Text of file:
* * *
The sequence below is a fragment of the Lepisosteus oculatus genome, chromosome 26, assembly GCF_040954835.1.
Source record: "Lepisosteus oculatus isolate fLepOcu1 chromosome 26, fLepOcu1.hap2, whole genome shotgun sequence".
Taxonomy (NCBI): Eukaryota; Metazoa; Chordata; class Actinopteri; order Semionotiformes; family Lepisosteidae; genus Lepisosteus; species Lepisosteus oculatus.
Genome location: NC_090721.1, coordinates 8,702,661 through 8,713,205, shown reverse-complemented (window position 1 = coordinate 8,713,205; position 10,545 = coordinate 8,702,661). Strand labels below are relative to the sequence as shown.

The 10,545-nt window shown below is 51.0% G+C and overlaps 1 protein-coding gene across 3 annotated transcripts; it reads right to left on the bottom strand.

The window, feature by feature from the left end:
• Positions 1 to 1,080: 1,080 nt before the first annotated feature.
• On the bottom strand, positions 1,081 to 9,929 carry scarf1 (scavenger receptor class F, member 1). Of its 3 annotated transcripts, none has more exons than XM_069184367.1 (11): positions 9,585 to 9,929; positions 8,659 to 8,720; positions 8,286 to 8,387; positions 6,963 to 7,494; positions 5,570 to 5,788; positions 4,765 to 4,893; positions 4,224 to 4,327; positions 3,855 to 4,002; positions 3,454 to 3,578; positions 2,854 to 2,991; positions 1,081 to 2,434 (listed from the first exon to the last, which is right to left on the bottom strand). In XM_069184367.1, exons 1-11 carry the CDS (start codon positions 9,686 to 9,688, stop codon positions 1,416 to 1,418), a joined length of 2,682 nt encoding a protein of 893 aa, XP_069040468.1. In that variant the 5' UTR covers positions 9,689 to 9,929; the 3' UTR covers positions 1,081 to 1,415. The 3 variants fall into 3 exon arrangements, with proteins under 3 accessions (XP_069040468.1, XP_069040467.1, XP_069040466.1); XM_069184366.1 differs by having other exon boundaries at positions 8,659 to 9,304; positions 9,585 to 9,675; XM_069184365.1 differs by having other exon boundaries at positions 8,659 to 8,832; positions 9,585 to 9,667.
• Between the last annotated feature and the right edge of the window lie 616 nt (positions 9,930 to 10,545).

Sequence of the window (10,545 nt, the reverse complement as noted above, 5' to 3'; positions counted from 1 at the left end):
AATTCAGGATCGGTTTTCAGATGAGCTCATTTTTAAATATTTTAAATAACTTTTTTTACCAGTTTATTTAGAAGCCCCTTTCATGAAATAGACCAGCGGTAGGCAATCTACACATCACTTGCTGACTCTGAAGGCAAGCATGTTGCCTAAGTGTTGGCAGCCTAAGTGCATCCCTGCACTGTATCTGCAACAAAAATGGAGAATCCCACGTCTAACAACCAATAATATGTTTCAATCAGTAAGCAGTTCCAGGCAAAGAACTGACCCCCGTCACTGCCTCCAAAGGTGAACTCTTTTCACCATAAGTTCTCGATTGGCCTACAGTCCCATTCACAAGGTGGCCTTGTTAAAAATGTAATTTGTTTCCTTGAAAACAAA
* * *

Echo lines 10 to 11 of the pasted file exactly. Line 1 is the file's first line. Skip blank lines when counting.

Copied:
Sequence of the window (10,545 nt, the reverse complement as noted above, 5' to 3'; positions counted from 1 at the left end):
AATTCAGGATCGGTTTTCAGATGAGCTCATTTTTAAATATTTTAAATAACTTTTTTTACCAGTTTATTTAGAAGCCCCTTTCATGAAATAGACCAGCGGTAGGCAATCTACACATCACTTGCTGACTCTGAAGGCAAGCATGTTGCCTAAGTGTTGGCAGCCTAAGTGCATCCCTGCACTGTATCTGCAACAAAAATGGAGAATCCCACGTCTAACAACCAATAATATGTTTCAATCAGTAAGCAGTTCCAGGCAAAGAACTGACCCCCGTCACTGCCTCCAAAGGTGAACTCTTTTCACCATAAGTTCTCGATTGGCCTACAGTCCCATTCACAAGGTGGCCTTGTTAAAAATGTAATTTGTTTCCTTGAAAACAAA